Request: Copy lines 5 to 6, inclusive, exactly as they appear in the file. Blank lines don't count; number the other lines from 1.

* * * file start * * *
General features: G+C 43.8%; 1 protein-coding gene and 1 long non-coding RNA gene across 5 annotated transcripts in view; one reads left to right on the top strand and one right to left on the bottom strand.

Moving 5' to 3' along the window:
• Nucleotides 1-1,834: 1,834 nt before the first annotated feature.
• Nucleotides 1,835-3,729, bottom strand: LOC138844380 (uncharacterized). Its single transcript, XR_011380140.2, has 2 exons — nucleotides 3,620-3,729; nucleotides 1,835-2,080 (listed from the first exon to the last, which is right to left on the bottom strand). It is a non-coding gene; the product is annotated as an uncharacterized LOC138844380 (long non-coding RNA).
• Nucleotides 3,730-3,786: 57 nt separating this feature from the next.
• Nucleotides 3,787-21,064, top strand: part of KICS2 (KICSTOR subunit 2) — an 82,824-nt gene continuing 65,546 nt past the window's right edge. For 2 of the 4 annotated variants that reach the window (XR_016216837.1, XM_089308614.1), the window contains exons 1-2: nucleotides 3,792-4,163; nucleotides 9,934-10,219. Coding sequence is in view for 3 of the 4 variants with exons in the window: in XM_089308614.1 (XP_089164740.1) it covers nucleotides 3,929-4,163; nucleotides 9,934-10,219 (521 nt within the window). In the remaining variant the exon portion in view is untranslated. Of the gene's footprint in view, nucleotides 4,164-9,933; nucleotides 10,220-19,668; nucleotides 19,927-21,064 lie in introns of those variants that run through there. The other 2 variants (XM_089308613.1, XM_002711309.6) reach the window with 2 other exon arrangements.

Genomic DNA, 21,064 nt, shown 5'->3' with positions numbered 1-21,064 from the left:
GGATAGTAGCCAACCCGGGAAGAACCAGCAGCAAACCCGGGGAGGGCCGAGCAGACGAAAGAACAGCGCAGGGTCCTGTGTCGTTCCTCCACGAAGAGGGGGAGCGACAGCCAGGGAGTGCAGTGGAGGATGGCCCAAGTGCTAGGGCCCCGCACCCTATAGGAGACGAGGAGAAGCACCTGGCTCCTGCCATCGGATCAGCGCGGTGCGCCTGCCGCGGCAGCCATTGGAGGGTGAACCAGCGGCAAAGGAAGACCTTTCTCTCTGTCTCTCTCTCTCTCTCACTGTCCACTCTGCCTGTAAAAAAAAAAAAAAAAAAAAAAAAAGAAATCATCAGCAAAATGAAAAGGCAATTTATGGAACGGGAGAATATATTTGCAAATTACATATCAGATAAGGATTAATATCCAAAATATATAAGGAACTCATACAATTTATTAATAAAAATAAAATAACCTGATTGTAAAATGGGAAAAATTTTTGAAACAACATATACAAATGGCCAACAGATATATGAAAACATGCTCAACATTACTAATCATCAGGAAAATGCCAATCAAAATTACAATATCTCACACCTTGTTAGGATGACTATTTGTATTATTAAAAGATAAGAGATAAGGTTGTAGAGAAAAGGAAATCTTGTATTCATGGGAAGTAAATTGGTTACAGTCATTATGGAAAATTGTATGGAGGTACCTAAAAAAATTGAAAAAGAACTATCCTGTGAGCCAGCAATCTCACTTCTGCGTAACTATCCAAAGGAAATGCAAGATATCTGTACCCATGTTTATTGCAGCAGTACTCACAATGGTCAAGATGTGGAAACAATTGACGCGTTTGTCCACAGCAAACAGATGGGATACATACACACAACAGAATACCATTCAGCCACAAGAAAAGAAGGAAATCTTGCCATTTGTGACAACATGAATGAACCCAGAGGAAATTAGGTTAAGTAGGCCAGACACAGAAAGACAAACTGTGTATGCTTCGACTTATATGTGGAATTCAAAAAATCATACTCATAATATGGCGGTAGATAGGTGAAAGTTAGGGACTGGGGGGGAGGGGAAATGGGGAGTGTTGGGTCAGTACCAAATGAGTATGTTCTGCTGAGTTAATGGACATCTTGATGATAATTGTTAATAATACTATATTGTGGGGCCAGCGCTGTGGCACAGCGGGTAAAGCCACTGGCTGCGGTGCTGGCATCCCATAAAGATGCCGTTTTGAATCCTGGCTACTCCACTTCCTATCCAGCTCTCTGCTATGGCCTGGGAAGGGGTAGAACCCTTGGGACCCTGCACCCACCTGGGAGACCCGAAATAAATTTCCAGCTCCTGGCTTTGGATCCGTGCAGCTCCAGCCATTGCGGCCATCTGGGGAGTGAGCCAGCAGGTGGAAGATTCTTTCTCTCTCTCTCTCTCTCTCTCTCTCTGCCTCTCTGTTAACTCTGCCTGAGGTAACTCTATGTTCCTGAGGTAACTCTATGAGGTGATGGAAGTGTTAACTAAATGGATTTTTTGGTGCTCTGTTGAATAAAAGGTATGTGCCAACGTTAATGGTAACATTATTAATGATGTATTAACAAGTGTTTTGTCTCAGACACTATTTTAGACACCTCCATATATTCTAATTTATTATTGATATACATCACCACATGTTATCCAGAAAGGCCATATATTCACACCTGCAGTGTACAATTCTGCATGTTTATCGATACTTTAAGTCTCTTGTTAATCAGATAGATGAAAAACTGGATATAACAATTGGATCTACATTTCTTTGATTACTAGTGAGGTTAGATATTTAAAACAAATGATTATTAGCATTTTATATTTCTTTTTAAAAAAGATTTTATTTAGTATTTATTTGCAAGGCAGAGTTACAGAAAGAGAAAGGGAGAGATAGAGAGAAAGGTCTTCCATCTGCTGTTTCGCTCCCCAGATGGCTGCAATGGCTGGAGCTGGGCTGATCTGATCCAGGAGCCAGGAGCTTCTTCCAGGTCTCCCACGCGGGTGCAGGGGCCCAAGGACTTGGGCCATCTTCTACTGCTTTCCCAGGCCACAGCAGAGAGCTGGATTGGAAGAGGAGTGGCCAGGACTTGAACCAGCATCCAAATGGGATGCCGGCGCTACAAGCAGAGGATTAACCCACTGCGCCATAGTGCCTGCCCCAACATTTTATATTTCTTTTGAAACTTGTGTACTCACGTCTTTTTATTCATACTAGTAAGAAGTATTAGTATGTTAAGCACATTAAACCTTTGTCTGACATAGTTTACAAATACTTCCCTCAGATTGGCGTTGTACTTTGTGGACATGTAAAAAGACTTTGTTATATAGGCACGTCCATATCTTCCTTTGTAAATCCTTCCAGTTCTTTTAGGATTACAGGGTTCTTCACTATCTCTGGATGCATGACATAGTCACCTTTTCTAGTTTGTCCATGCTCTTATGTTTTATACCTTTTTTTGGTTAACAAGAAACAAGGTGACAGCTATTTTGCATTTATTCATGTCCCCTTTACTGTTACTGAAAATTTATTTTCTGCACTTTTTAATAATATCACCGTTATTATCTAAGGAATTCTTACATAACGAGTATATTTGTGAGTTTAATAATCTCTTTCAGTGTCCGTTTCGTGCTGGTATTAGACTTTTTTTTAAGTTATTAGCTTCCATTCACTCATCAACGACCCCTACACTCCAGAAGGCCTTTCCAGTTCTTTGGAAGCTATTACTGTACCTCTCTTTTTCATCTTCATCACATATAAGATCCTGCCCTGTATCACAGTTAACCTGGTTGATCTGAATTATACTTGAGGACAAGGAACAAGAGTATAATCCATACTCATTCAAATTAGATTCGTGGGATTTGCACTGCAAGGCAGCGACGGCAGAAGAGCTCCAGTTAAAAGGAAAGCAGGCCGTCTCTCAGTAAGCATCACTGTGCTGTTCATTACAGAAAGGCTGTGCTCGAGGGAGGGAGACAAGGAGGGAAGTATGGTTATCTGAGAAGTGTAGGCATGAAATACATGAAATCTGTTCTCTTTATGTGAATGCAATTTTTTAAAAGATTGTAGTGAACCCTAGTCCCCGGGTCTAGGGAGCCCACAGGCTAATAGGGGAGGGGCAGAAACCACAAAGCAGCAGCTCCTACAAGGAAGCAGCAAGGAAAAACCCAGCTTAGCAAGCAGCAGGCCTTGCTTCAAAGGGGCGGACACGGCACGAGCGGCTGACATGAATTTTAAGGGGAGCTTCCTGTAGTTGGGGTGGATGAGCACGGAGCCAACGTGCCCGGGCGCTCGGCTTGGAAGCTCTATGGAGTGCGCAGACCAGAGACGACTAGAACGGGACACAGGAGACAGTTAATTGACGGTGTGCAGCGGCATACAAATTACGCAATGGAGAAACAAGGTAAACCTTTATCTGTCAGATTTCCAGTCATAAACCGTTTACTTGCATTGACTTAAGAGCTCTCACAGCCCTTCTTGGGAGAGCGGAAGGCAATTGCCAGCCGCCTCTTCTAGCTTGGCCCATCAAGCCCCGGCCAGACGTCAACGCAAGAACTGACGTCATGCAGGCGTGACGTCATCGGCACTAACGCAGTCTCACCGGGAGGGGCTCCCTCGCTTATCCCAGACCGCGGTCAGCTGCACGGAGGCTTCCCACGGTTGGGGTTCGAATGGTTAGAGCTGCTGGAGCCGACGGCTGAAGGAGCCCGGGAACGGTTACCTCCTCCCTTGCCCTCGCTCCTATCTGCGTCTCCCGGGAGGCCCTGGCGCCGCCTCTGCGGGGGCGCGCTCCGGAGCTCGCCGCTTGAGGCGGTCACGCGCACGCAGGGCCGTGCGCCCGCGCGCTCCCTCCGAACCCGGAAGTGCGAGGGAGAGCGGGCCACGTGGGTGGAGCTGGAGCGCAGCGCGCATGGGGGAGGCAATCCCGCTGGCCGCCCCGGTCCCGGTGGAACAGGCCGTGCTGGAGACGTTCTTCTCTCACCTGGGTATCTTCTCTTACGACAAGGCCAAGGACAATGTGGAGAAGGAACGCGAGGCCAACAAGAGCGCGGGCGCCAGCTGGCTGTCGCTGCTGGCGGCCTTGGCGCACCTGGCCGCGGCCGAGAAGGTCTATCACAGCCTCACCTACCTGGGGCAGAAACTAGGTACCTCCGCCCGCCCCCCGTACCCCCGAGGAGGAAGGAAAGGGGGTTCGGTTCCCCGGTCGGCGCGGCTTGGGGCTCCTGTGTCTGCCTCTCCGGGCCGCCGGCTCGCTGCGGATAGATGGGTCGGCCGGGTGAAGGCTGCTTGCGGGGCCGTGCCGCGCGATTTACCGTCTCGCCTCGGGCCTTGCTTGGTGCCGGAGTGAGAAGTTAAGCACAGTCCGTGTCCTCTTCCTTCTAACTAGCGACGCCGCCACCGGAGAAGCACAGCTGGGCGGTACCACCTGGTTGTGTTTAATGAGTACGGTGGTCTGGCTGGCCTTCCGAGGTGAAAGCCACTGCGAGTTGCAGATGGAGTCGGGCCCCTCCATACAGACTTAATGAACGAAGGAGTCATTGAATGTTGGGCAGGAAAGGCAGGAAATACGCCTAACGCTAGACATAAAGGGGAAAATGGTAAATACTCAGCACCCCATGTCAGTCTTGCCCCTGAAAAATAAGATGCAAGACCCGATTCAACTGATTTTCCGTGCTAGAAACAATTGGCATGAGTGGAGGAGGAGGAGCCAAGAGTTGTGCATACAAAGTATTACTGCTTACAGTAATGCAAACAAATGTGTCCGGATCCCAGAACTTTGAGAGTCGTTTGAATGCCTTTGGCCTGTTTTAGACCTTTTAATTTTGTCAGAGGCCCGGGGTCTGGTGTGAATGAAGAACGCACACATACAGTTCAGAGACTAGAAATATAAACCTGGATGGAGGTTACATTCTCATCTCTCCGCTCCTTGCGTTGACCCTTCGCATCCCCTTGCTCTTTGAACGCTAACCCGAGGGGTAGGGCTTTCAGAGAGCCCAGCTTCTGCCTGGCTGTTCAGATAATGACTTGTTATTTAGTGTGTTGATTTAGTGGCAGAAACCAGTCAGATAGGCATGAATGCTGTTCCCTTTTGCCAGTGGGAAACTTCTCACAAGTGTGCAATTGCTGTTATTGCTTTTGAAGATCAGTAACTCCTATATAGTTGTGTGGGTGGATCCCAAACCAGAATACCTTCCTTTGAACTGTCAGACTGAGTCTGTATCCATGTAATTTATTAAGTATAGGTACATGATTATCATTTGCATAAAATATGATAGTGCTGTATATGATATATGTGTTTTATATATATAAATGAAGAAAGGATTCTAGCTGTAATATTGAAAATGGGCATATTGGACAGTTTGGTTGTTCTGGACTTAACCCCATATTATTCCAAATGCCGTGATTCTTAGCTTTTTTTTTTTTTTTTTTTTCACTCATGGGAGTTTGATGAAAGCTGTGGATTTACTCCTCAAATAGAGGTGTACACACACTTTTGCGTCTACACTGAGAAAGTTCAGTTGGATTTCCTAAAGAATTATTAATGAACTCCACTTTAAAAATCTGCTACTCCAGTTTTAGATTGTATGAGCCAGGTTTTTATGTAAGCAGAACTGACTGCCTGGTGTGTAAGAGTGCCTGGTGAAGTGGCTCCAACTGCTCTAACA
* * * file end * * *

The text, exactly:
• Nucleotides 3,730-3,786: 57 nt separating this feature from the next.
• Nucleotides 3,787-21,064, top strand: part of KICS2 (KICSTOR subunit 2) — an 82,824-nt gene continuing 65,546 nt past the window's right edge. For 2 of the 4 annotated variants that reach the window (XR_016216837.1, XM_089308614.1), the window contains exons 1-2: nucleotides 3,792-4,163; nucleotides 9,934-10,219. Coding sequence is in view for 3 of the 4 variants with exons in the window: in XM_089308614.1 (XP_089164740.1) it covers nucleotides 3,929-4,163; nucleotides 9,934-10,219 (521 nt within the window). In the remaining variant the exon portion in view is untranslated. Of the gene's footprint in view, nucleotides 4,164-9,933; nucleotides 10,220-19,668; nucleotides 19,927-21,064 lie in introns of those variants that run through there. The other 2 variants (XM_089308613.1, XM_002711309.6) reach the window with 2 other exon arrangements.